The Health News – 6 June 2017

Overview:

• Brisbane-based nutritionist Anthony Power said it was important to watch what we eat during the winter months to keep our immune system strong and also to control our weight. “We put a lot of pressure on ourselves to exercise and eat well, but when you look at the numbers food is 80 per cent and exercise is only 20 per cent,” he said.

• Robert Blythe, a veteran who served in Korea and Japan, ended up in the home after his dementia advanced. He died of pneumonia last year. The Oakden home is set to close after the state’s chief psychiatrist uncovered abuse and neglect at the facility dating back 10 years.

• An international comparison, published in the Medical Journal of Australia, revealed several popular Australian soft drinks had glucose levels which were 22 per cent higher than those found in the United States. Professor Kingwell said the latest Australian Health Survey found 39 per cent of all men and 29 per cent of women regularly drank sugar-sweetened beverages, making it the largest source of sugar in the Australian diet.

News on Health Professional Radio. Today is the  6th of June 2017. Read by Wayne Bucklar. Health News

http://www.abc.net.au/news/2017-06-05/how-to-eat-healthy-over-the-winter-months/8589224

The cooler months can make it hard for many of us to stay motivated and healthy.

Brisbane-based nutritionist Anthony Power said it was important to watch what we eat during the winter months to keep our immune system strong and also to control our weight.

“We put a lot of pressure on ourselves to exercise and eat well, but when you look at the numbers food is 80 per cent and exercise is only 20 per cent,” he said.

“You can look for things like porridge but you need to bring up the fat and protein in it,” he told ABC Radio Brisbane’s Kat Davidson.

The advantage of winter was eating soups, casseroles and stews made in slow cookers more often, Mr Power said.

He said people should not fear fat as it filled you up for longer.

“Fat and protein keeps you going for hours … it’s a mind shift though as for many years we’ve been told low fat.

“Remember nearly all the carbohydrates you eat end up becoming sugar in your body.

“Carbs can give you the big up and the big down, so reach for the protein and fat.”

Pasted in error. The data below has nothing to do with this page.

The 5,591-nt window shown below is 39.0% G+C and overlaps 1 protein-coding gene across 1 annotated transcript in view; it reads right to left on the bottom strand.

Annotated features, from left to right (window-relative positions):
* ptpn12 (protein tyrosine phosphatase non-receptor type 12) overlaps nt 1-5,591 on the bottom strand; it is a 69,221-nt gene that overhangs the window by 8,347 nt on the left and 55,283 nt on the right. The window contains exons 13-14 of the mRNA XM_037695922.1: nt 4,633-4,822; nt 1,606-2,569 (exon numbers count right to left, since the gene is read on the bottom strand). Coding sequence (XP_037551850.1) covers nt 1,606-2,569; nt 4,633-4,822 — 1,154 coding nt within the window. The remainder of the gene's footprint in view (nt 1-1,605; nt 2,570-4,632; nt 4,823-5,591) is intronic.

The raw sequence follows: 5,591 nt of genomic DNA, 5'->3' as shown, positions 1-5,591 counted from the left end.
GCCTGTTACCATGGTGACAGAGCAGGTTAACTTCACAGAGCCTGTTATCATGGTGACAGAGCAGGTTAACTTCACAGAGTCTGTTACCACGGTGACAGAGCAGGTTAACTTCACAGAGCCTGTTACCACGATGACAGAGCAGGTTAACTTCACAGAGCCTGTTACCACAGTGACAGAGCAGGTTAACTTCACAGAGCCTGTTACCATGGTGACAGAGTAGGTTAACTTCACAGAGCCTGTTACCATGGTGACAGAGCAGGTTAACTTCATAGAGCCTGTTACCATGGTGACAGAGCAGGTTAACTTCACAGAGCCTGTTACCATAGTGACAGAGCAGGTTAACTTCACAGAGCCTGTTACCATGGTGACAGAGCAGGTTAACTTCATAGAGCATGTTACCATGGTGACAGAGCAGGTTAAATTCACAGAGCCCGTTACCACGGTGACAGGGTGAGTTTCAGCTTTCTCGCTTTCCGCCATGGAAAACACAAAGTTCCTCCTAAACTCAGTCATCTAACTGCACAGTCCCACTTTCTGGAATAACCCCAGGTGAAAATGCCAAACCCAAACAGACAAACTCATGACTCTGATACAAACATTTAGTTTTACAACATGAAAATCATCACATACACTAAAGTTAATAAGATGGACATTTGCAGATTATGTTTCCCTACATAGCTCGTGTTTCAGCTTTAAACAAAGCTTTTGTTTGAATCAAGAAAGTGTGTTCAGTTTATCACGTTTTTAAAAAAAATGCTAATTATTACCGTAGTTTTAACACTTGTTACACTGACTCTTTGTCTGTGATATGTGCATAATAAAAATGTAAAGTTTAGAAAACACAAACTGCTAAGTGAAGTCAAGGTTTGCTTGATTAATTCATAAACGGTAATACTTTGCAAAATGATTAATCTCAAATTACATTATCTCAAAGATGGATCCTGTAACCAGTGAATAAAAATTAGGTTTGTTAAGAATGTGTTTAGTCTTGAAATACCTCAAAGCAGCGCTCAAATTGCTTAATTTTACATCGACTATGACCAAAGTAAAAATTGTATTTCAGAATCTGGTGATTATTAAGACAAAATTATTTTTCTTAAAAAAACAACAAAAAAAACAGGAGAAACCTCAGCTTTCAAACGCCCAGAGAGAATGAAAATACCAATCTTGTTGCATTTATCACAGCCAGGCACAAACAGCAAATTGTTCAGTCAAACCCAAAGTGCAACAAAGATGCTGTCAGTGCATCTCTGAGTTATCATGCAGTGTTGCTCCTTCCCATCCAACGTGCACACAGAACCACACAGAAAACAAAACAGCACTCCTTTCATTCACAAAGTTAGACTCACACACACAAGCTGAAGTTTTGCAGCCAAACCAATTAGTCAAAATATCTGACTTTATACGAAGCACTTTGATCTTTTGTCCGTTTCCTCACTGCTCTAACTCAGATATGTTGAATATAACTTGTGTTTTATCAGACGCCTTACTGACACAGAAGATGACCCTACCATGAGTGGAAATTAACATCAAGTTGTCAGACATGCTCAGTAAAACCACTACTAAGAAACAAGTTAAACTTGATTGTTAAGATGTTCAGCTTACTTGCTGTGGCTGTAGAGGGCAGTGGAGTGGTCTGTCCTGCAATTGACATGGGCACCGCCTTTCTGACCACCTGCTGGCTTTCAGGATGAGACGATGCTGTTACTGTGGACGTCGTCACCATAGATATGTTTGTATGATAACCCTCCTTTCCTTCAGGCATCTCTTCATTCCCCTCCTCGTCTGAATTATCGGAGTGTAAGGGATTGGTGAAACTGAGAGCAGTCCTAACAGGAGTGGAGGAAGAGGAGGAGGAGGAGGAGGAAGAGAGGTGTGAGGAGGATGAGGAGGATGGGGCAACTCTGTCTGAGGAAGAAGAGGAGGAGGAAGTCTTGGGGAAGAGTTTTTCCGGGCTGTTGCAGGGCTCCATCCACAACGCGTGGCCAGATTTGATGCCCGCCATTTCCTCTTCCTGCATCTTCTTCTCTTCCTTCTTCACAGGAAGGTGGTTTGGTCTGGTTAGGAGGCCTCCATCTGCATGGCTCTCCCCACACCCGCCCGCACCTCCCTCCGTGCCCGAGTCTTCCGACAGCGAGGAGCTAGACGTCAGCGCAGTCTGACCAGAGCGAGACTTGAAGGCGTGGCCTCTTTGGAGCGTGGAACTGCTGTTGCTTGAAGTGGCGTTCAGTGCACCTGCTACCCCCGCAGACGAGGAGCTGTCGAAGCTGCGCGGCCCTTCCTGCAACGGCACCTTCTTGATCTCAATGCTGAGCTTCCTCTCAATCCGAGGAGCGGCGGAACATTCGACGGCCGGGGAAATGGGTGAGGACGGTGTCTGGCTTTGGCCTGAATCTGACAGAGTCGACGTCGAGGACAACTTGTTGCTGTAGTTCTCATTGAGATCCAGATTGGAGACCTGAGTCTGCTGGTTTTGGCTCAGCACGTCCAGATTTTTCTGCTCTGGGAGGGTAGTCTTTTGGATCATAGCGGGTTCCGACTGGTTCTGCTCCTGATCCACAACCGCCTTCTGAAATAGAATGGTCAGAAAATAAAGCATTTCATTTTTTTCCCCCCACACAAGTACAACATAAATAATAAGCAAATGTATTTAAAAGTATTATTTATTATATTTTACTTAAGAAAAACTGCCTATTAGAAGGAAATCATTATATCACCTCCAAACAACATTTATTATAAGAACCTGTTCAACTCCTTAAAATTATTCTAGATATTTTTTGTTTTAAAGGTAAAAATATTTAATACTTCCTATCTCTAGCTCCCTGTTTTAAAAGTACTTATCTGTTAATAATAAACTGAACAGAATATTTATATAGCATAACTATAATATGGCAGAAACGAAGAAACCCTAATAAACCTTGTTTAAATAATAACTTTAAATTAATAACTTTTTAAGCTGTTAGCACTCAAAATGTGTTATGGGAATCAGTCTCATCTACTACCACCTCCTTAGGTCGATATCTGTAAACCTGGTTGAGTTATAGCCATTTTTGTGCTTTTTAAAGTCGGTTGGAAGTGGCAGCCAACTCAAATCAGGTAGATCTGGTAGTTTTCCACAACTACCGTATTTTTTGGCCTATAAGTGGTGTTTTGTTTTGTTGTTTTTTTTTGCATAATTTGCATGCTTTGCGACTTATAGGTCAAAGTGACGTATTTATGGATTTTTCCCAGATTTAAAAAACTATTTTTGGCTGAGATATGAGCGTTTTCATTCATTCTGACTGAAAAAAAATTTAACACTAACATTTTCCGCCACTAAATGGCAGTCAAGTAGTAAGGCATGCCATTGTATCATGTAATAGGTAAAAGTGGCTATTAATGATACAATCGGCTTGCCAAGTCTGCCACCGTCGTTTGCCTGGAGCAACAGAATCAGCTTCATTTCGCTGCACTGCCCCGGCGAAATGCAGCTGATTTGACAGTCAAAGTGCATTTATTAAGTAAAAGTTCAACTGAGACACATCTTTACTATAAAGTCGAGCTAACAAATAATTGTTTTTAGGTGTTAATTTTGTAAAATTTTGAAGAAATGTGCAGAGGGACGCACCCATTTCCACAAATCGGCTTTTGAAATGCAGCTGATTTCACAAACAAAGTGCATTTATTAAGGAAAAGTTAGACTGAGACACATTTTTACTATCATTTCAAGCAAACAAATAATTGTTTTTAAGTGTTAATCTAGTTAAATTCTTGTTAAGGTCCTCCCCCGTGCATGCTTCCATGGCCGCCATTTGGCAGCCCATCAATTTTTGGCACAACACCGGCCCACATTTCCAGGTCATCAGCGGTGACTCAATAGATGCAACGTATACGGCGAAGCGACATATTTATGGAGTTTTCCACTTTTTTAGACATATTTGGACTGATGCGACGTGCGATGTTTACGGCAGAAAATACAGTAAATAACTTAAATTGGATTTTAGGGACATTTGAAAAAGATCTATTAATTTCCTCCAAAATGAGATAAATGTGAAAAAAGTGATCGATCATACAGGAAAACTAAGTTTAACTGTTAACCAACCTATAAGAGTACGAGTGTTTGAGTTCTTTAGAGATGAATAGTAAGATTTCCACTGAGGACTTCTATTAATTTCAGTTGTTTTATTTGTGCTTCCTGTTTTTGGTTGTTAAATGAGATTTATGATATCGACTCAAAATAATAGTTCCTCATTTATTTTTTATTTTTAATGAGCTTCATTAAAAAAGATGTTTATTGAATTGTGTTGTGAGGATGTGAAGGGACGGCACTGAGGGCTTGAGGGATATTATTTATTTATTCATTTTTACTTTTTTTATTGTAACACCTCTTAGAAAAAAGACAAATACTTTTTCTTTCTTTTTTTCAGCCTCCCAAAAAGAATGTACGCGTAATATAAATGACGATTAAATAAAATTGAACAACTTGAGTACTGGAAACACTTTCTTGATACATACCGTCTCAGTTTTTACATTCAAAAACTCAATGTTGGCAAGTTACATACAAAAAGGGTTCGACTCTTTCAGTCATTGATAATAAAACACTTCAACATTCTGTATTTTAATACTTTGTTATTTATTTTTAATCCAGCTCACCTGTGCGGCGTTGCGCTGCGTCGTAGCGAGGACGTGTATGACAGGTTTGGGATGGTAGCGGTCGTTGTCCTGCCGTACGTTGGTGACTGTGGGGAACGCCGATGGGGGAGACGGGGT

http://www.abc.net.au/news/2017-06-05/treatment-of-another-patient-at-oakden-set-to-be-investigated/8588104

The treatment of another elderly patient who died at the South Australian Government-run Oakden nursing home will be investigated, according to the state’s Mental Health Minister.

Robert Blythe, a veteran who served in Korea and Japan, ended up in the home after his dementia advanced. He died of pneumonia last year.

His son Mark Harris is searching for answers.

The Oakden home is set to close after the state’s chief psychiatrist uncovered abuse and neglect at the facility dating back 10 years.

Mr Harris claimed his father was frequently bruised.

In March, after the Spriggs family lifted the lid on the poor treatment of Bob Spriggs, Mr Harris wrote to the Health Minister Jack Snelling.

He received a confirmation letter back a week later saying the Mental Health Minister, Leesa Vlahos, was looking into it.

Mr Harris said he has had no contact with either ministers.

Opposition spokesman Stephen Wade has accused the Government of acting too slowly on the matter.

Mr Wade said investigations should have started in March, when the letter was sent.

The State Government said it was taking the concerns “extremely seriously”.

http://www.abc.net.au/news/2017-06-05/australian-soft-drinks-linked-to-higher-risk-of-diabetes/8588072

Soft drinks sold in Australia have higher levels of glucose, which is linked to an increased chance of developing heart disease and type 2 diabetes, a study shows.

An international comparison, published in the Medical Journal of Australia, revealed several popular Australian soft drinks had glucose levels which were 22 per cent higher than those found in the United States.

Professor Bronwyn Kingwell, from the Baker Heart and Diabetes Institute, said the findings were particularly relevant for Australians who drank lots of soft drinks.

In Australia, soft drinks are usually sweetened with sucrose, while in the US, high-fructose corn syrup is the main sweetener.

Professor Kingwell said the latest Australian Health Survey found 39 per cent of all men and 29 per cent of women regularly drank sugar-sweetened beverages, making it the largest source of sugar in the Australian diet.

“Given the already high consumption of sugar-sweetened beverages in Australia and high rates of type 2 diabetes and cardiovascular disease, these new findings are of significant concern and warrant further investigation as soon as possible,” she said.

Soft drink manufacturers have rejected calls for a sugar tax, disputing the link between soft drinks and obesity.

Liked it? Take a second to support healthprofessionalradio on Patreon!